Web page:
Americans love their three-day weekends. How happy do you suppose the jurors in the Roger Clements perjury case were to get Memorial Day weekend off from testimony? They could go home and watch the Indianapolis 500 on TV, sneak in a couple of NBA playoff games, or just catch up with routine doings of their favorite MLB teams. They could cut the lawn. They could take out the trash.
Don’t laugh. Compared to the happenings in the trial, it seems quite possible that lawn-cutting and trash-toting might rank higher on the entertainment list for the jurors than the trial that will make a huge difference in how the former Boston Red Sox and New York Yankees pitcher is perceived by baseball fans and how his legacy is treated by Hall of Fame voters.
In the big scheme of things, as citizens struggle to put food on the table or pay rent for the roof over the head, and Americans are still dying overseas in Afghanistan, not a lot of people really care what happens in this court proceeding in the effort to discover, or prove, whether or not the one-time fastball king lied to Congress about his habits involving performance-enhancing drugs.
The trial has been going on for weeks and let’s just say that when it comes to courtroom shows this has been neither Perry Mason nor Judge Judy for drama. At last report (and counting) the presiding judge has caught three jurors napping during the live action. Don’t know whether or not snoring alerted the courtroom boss, but three jurors nodding off is kind of embarrassing. You also have to wonder if others didn’t sneak a little bit of shut-eye in the halls of justice, but avoided being caught.
During the course of his 24-year pitching career Clemens won 354 games and struck out 4,672 batters. An 11-time All-Star, he earned the right to be viewed as one of the best players in baseball history. This trial goes to the credibility of his results, just how much he accomplished on his own and just how much may have been aided by supplemental drugs.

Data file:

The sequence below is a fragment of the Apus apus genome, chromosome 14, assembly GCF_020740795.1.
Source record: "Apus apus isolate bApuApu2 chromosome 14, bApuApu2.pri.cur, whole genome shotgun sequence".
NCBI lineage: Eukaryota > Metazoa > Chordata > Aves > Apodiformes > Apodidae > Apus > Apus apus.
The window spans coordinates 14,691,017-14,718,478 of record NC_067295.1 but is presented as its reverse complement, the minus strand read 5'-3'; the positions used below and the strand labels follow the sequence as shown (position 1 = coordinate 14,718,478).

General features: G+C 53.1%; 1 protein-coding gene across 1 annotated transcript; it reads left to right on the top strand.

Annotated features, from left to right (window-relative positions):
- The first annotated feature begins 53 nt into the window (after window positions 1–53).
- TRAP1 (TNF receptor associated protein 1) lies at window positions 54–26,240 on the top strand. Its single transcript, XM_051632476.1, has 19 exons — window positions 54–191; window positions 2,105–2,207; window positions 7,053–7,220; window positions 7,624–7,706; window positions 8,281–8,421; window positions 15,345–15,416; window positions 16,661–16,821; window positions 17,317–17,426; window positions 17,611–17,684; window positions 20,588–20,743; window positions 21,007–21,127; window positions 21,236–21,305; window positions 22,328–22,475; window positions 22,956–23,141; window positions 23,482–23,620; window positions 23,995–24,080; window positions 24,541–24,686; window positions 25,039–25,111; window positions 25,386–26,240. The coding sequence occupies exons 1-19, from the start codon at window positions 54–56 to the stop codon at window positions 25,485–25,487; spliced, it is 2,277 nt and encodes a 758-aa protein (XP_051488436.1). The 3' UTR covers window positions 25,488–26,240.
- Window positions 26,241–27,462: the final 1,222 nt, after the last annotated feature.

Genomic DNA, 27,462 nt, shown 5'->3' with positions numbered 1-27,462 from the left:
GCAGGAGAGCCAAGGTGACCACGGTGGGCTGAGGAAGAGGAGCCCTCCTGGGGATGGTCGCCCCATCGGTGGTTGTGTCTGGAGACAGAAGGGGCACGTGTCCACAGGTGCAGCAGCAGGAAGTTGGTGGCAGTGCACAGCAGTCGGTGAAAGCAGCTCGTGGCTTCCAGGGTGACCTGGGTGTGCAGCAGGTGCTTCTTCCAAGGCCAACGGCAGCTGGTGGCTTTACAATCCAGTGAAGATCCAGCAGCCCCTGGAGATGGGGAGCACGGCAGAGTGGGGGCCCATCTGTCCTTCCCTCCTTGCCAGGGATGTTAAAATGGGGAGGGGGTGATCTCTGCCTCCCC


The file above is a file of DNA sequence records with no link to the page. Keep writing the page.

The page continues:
Clemens was good at punching out batters, as strikeouts are sometimes referred to, but it seems the goings on in the courtroom are good at knocking out listeners. Did Clemens take drugs or not? Did Clemens lie about it or not? Did his accusers come off as credible or not? It would be ironic if jurors decide they have to ingest performance-enhancing supplements laced with caffeine to make sure they can stay awake long enough to decide if Clements took shots in the butt to allow him to stay sharp long enough on the mound to win so many games.
I don’t know about you, but it seems pretty bizarre that people like workout guru Brian McNamee would keep used needles and other paraphrenalia for years after injecting The Rocket Man with boosts. There’s sports memorabilia and there’s sports memorabilia, but this would be the weirdest collectible in all of the sport’s history.
Of course, Clemens is not actually on trial for taking steroids or another drug. He is on trial for allegedly lying to Congress about what he did. In the arena of public and baseball assessment, it is the same thing. It just doesn’t seem as if the public cares much about the outcome of this. The case does not seem to exactly be generating the buzz of a trial of the century, or even this week’s trial of the century.
The best I can glean from reading comments by the judge or legal analysts is that we have about two more weeks to go before the season finale, and hopefully, the series finale. Stay tuned.